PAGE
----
Technically, an Artist

What is a Technical Artist anyway? This is a question I get a lot whenever somebody asks me about my job.

Is it an artist who draws assets? No.
A developer? Not really.
A mythical creature with a unique set of skills? Yes!

As far as I can remember, I always loved learning new things and acquiring new skills. When I was about 10, I started folding origami, later in elementary school I started editing in Photoshop and in high school I got into photography, video editing, juggling, magic tricks and probably a lot more I can’t remember now. By this point, you could say that I have a hobby of collecting hobbies. I even dedicated this whole year to making something new every week (often stuff I have never tried), and I write about it on this blog.

Now is the moment where you ask me what this has to do with the subject.

Well, considering all of this, you can see that I don’t have a tendency to specialize in anything but I’m more of a jack of all trades. 1

In these times, we often feel like we can’t do anything if we don’t pick a niche and master it. Even though I like to be a dreamer of improbable dreams, I started to believe in that.

I was freelancing in web development and searching for a full time job, when a friend suggested that I apply for a Technical Artist position in a company she worked for.

She said “you know Photoshop, you can do it”. Turns out, it had nothing to do with Photoshop, but fortunately it helped convince me.

And it took a lot of convincing, because I looked at the job posting and it had a lot to do with a bunch of stuff I had little or no experience with. Luckily, I got a chance to do a technical test, where I realized I could actually do this. Even though I had very little experience with Unity (mostly just looking into it out of curiosity), I found myself comfortably taking the test. All my previous experiences suddenly came together. All the different software I’ve used made it easy to work in Unity. Keyframe animation that I had done for fun was similar to animation in Unity, programming I learned in university helped me with coding in C# and making and editing assets in Photoshop was a breeze. I even managed to do some basic sound design, which is an area I had no experience in at all. And as you can presume from the fact that I’m writing this post, I completed the test well enough to get this job.

Once I started doing the actual job, I realized that this was a perfect role for someone like me. There is a place for jacks.

The saying we usually connect with is “Jack of all trades, master of none” and it has a negative connotation, but I prefer the full version—“a jack of all trades is a master of none, but oftentimes better than a master of one”.

I could try to give some definition of what a Technical Artist is, but the truth is that this role means different things in different companies and their duties could drastically differ. So, what does it mean to be a Technical Artist where I worked? Even though Technical Artists often get mad if you call them animators, a big part of the job is animation. In addition to classic keyframe animation, I also do some animation through code. An important part here is working with legacy code. If you’re not working on a brand new project, you will have to know how to navigate through somebody else’s code. Alongside this, I work with shaders, take care of assets in the engine and many other odd jobs. Also, as we like to say, a Technical Artist is a bridge between art and development. Knowing about both sides, we can efficiently communicate with both.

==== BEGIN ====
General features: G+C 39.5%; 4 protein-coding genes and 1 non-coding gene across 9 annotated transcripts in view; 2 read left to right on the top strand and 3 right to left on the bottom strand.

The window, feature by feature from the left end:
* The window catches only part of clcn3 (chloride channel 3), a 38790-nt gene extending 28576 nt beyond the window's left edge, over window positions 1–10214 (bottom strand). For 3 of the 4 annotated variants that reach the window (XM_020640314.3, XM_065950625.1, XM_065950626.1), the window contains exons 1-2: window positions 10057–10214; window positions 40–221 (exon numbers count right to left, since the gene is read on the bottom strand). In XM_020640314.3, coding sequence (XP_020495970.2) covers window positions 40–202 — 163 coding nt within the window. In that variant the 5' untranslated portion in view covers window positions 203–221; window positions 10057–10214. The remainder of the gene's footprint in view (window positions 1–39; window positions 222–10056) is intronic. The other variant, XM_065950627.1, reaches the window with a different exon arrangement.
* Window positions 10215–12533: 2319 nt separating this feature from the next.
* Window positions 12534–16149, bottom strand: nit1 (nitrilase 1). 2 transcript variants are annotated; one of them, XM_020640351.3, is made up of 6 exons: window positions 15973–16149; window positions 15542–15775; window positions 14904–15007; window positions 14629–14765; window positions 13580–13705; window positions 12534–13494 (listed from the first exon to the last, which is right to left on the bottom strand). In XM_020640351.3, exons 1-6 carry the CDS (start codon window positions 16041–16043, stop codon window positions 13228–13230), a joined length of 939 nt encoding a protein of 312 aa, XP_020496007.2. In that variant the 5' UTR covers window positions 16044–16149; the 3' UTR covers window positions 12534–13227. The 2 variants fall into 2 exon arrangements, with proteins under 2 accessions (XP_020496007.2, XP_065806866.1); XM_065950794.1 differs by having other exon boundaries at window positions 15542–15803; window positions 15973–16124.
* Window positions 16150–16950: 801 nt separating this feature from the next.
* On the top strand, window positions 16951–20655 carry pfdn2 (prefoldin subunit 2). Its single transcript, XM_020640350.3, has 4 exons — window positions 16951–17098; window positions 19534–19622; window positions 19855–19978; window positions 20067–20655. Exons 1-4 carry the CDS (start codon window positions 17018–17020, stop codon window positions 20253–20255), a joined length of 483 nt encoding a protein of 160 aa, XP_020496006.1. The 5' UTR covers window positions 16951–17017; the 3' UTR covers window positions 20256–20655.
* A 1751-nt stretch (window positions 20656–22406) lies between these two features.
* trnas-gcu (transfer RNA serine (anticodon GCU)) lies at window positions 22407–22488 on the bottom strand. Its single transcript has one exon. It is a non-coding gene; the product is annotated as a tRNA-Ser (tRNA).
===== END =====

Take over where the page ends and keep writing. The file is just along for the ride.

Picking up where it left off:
All this being said, even at the company I worked for, not every Technical Artist has exactly the same duties. This depends on the team you’re in, the project you’re working on, what your strengths and weaknesses are, and a lot of other factors. For example, working on a 2D and 3D project is a whole lot different. The main requirement is to be flexible and be able to learn new things.

As my mentor once said, “A technical artist is not born, they are made”.

This is true, because people usually come to this role either as a developer who knows stuff about animation or an artist who knows something about coding. I happen to come from neither direction but I think that whatever the case is, you need to be able to be flexible and have an approximate knowledge of many things. People sometimes also say that a Technical Artist is the only person who can make a whole game alone. It might not be the best game, but our job often requires knowing a bit about every process of making a game. Well, I don’t deal with backend, but that’s fine with me.

Being a person who enjoys creative work and does a lot of it, I always wanted to be able to call myself an artist. Unfortunately, I know I’m not really one, so it feels really appropriate to at least be one—technically.

  1. Or Goran of all trades you might say


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